Allianz aims for "climate-neutral" investments by 2050

Allianz aims for "climate-neutral" investments by 2050

German insurer Allianz aims to make the massive investments that back its business "climate-neutral" by 2050, chief executive Oliver Baete told shareholders Wednesday.

"One of the main thrusts of our commitment to society is based on measures to combat ongoing global warming," Allianz boss Baete told the group's annual general meeting in Munich.

The commitment to going climate-neutral means that Allianz will no longer invest money in shares or bonds issued by companies whose activity is harmful to the climate.

With a portfolio of nearly 670 billion euros ($750m) at the end of 2018, the Munich-based insurer has a lot of weight to throw behind green investments.

As an asset manager, it manages a portfolio of 1,960 billion euros on behalf of external clients, but so far has applied no exclusionary policies to their placement.

"As a leading insurer and investor, we know exactly what the devastating consequences could be when climate policy is exhausted in debates, yet no action follows," said Baete.

"Every citizen, every organisation and every state can make its contribution."

On top of placing its funds with an eye on the climate, the group also plans to power its offices in 70 countries around the world with renewable energy by 2023.

Allianz's promise to shift to climate-friendly investing comes a year after the group announced it would stop offering insurance products to coal-fired power plants or coal mines, whether operating or planned.

Most EU countries cut CO2 emissions last year: estimates
Brussels (AFP) May 8, 2019 - Most European Union countries reduced carbon dioxide emissions last year, estimates showed Wednesday, marking a turnaround in the battle against greenhouse gases as campaigners urged faster action to avoid the most damaging effects of climate change.

Overall EU emissions from burning oil, coal and gas were 2.5 percent lower in 2018 than the previous year, Eurostat figures showed, with 20 of the bloc's 28 countries reporting reductions.

That was better than 2017, which saw combined emissions 1.8 percent higher than 2016 and only seven countries recording decreases, according to the EU's statistics office.

The EU has pledged to reduce its carbon emissions by 40 percent below 1990 levels by 2030.

"After four years without substantial emission reductions, the EU has finally started to walk the road to the zero-carbon economy," said Wendel Trio, who heads the activist group Climate Action Network (CAN) Europe.

"To be able to avoid ever wilder extreme weather events, greater drought, food shortages and economic devastation, we need sharp falls in emissions every single year," Trio added.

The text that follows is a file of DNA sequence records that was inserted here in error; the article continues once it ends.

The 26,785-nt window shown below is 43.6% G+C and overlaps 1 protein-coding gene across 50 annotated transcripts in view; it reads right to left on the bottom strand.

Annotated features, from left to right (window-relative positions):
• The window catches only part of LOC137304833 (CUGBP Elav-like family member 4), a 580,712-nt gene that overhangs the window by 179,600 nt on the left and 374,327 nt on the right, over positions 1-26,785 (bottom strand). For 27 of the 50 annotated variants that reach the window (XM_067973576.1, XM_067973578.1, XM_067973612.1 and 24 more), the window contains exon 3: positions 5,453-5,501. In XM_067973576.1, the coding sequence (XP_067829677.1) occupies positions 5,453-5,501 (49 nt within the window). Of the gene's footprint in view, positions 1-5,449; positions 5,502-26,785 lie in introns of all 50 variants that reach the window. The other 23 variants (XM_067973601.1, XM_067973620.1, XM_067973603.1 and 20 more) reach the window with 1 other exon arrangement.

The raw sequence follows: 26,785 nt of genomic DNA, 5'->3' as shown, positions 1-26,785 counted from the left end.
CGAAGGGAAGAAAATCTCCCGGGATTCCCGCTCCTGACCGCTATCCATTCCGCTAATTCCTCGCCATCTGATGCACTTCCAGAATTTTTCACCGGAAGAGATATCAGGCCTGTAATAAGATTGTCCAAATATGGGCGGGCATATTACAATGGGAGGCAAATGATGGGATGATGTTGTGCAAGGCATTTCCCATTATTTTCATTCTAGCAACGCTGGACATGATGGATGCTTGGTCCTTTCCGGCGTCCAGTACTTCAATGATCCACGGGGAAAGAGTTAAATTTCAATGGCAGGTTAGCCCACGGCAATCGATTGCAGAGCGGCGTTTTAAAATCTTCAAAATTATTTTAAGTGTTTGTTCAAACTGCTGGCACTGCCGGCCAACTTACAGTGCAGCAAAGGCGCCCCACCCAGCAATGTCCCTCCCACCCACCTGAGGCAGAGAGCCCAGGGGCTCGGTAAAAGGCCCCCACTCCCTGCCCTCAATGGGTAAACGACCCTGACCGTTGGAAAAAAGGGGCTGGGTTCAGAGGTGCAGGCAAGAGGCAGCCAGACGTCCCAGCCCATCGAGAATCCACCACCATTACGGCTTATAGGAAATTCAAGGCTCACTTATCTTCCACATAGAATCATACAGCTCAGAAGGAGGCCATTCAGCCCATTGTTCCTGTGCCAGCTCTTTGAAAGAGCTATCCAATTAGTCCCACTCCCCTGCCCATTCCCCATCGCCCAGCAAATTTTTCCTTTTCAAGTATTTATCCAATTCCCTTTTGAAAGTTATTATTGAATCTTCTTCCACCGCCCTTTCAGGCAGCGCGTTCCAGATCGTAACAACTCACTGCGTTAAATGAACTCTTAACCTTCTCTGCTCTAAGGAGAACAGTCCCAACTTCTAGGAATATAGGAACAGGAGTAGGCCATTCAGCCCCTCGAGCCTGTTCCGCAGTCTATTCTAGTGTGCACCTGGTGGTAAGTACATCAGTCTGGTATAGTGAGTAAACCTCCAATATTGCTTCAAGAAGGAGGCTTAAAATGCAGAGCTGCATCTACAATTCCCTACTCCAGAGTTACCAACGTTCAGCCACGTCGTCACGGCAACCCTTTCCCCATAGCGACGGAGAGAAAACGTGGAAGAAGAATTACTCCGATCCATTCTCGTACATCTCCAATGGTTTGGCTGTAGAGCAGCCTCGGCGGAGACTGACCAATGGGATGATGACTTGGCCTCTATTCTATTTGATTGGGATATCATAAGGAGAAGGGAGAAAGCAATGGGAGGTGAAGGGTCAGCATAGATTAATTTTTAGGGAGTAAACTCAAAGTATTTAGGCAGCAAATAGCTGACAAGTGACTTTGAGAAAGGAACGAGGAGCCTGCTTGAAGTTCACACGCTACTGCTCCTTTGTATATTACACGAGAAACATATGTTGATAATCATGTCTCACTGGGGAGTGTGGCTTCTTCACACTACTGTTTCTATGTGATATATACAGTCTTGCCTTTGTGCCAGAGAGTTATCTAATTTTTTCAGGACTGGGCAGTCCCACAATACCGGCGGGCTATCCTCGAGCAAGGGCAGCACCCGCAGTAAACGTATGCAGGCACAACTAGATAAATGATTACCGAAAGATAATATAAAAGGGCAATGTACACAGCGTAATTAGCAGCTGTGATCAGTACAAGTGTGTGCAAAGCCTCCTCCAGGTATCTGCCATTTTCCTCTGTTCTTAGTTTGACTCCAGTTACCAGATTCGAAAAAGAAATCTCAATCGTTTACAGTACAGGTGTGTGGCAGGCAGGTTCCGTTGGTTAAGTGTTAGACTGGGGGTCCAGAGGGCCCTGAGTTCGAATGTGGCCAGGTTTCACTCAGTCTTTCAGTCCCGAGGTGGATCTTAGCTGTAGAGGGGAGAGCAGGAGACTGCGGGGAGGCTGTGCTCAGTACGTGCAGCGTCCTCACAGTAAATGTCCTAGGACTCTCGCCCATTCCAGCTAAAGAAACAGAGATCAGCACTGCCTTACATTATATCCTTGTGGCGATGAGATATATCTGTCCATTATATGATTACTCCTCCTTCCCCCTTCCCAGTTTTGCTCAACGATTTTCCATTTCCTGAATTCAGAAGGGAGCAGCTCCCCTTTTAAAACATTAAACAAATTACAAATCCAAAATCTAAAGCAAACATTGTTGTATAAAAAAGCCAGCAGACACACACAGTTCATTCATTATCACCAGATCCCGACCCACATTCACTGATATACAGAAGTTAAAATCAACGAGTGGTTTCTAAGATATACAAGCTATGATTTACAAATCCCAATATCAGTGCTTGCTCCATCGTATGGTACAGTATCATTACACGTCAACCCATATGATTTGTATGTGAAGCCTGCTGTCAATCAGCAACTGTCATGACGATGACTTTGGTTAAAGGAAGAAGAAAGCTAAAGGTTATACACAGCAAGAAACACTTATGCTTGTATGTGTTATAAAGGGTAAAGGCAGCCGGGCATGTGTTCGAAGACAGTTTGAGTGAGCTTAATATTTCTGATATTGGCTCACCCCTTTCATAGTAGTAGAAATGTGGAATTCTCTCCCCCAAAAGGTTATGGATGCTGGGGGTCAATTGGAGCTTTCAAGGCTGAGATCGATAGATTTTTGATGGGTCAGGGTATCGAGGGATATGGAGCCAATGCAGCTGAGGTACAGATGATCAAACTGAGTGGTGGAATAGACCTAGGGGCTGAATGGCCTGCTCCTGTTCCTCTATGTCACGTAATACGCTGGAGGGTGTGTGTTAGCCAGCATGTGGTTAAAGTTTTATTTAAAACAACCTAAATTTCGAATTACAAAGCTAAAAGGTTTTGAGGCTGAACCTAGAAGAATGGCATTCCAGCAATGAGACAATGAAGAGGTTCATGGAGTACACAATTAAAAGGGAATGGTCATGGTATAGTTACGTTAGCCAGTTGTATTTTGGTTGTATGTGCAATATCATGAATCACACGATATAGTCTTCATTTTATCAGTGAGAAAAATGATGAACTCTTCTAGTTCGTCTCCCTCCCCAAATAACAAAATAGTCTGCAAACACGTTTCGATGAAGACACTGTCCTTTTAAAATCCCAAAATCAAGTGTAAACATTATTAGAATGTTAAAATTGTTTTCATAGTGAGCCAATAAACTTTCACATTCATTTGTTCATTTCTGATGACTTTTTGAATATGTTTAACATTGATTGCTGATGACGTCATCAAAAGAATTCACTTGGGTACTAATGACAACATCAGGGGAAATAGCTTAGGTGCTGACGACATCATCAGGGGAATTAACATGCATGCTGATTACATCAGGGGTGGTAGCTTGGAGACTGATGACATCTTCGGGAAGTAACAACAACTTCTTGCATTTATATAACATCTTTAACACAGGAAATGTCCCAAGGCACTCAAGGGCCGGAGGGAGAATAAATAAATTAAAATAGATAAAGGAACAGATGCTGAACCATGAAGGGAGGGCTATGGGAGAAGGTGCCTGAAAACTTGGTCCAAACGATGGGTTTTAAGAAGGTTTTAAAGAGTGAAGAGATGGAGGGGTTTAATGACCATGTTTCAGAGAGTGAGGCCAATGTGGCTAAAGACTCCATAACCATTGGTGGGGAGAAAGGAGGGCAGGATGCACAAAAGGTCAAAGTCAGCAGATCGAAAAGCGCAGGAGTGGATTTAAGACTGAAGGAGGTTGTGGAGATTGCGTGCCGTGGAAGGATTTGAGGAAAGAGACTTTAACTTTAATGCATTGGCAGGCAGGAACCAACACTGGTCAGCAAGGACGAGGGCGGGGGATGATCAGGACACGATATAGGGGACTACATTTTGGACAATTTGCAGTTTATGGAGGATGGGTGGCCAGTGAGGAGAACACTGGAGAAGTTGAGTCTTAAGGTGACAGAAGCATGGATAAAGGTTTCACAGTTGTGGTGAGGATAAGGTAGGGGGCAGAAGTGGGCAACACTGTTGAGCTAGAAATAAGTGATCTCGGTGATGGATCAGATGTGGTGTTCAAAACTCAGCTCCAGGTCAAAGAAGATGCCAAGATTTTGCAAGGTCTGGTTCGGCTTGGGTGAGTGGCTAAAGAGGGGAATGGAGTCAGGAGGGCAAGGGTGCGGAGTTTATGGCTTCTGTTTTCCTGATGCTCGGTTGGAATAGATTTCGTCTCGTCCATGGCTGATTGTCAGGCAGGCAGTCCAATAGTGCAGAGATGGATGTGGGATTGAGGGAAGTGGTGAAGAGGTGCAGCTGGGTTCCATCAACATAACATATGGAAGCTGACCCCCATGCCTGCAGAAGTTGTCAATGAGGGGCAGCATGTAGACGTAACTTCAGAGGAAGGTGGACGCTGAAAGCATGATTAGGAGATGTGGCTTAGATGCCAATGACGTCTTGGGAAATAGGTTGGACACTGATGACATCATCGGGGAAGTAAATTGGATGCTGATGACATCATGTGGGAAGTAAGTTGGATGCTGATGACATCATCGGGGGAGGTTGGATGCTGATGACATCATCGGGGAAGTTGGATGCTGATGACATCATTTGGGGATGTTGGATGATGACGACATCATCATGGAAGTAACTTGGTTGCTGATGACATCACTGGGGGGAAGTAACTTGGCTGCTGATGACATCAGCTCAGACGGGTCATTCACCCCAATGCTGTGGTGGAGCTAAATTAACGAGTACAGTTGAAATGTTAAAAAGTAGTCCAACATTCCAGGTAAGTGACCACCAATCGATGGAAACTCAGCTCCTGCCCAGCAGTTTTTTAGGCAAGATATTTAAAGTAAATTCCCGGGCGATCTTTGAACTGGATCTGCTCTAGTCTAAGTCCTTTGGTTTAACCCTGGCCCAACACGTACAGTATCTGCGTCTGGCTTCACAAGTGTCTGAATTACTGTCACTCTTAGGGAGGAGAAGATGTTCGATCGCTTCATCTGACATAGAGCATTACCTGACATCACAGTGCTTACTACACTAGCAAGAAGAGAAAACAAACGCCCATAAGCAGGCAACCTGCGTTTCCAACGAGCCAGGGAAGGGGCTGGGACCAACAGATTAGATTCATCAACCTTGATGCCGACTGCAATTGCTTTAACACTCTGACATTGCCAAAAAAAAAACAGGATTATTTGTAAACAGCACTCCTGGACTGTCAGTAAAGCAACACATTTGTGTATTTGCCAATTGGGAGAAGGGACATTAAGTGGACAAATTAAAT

Portugal took the lead with the sharpest decrease, Eurostat figures showed, recording a nine percent drop in emissions from 2017.

It was followed by Bulgaria, with a 8.1 percent reduction. Ireland's were 6.8 percent lower and Germany's fell 5.4 percent.

Britain was last in line, with a slim 0.3 percent decrease on 2017.

- Latvia leads laggards -

On the other hand, Latvia recorded the poorest result, with emissions up 8.5 percent from the year before.

Other countries in the bloc whose emissions rose include Poland, which recorded an increase of 3.5 percent.

The EU has vowed to lead the way in saving the Paris climate agreement since the United States, the world's second biggest polluter after China, withdrew in 2017.

The pact aims to keep the worldwide rise in temperatures "well below" two degrees Celsius (3.6 degrees Fahrenheit) from pre-industrial times.

Germany, the bloc's most populous country and its most powerful economy, accounted for the largest share of the union's emissions last year, at 22 percent.

It was followed by Britain at 11.4 percent, Poland at 10.3 percent as well as by France and Italy, at 10 percent each. Germany, Britain, France and Italy are among the bloc's leading economies and have the largest populations.

Poland, whose population is significantly lower than the other top polluters, relies on antiquated coal-fired power plants to generate nearly all of its electricity, giving it some of the highest carbon emissions in the EU.

In other developments, Britain's National Grid Electricity System Operator revealed it has managed a week of powering electricity without using coal for the first time since 1882, as the country targets zero carbon emissions.

And German insurer Allianz announced it aims to make the massive investments that back its business "climate-neutral" by 2050. It means Allianz will no longer invest money in shares or bonds issued by companies whose activity is harmful to the climate.

 

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